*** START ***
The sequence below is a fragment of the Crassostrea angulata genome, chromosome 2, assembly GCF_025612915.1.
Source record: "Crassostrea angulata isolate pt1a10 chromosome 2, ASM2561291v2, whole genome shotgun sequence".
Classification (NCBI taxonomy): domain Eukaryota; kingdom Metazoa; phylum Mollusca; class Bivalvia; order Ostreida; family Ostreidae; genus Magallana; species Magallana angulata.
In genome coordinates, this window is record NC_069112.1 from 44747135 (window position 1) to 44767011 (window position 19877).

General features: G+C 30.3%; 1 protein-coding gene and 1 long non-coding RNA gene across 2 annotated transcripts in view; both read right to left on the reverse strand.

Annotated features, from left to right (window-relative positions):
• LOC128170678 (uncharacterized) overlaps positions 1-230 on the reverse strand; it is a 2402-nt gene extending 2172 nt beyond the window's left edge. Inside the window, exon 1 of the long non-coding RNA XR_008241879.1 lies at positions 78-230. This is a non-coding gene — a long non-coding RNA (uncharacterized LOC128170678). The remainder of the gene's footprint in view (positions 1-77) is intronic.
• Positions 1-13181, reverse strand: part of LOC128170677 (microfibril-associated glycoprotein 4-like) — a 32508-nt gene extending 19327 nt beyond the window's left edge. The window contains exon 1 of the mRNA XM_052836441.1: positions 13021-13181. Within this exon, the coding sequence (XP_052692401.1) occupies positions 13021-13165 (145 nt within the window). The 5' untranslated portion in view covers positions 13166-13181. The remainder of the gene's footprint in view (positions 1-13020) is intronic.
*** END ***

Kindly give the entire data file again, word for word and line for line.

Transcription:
The sequence below is a fragment of the Crassostrea angulata genome, chromosome 2, assembly GCF_025612915.1.
Source record: "Crassostrea angulata isolate pt1a10 chromosome 2, ASM2561291v2, whole genome shotgun sequence".
Classification (NCBI taxonomy): domain Eukaryota; kingdom Metazoa; phylum Mollusca; class Bivalvia; order Ostreida; family Ostreidae; genus Magallana; species Magallana angulata.
In genome coordinates, this window is record NC_069112.1 from 44747135 (window position 1) to 44767011 (window position 19877).

General features: G+C 30.3%; 1 protein-coding gene and 1 long non-coding RNA gene across 2 annotated transcripts in view; both read right to left on the reverse strand.

Annotated features, from left to right (window-relative positions):
• LOC128170678 (uncharacterized) overlaps positions 1-230 on the reverse strand; it is a 2402-nt gene extending 2172 nt beyond the window's left edge. Inside the window, exon 1 of the long non-coding RNA XR_008241879.1 lies at positions 78-230. This is a non-coding gene — a long non-coding RNA (uncharacterized LOC128170678). The remainder of the gene's footprint in view (positions 1-77) is intronic.
• Positions 1-13181, reverse strand: part of LOC128170677 (microfibril-associated glycoprotein 4-like) — a 32508-nt gene extending 19327 nt beyond the window's left edge. The window contains exon 1 of the mRNA XM_052836441.1: positions 13021-13181. Within this exon, the coding sequence (XP_052692401.1) occupies positions 13021-13165 (145 nt within the window). The 5' untranslated portion in view covers positions 13166-13181. The remainder of the gene's footprint in view (positions 1-13020) is intronic.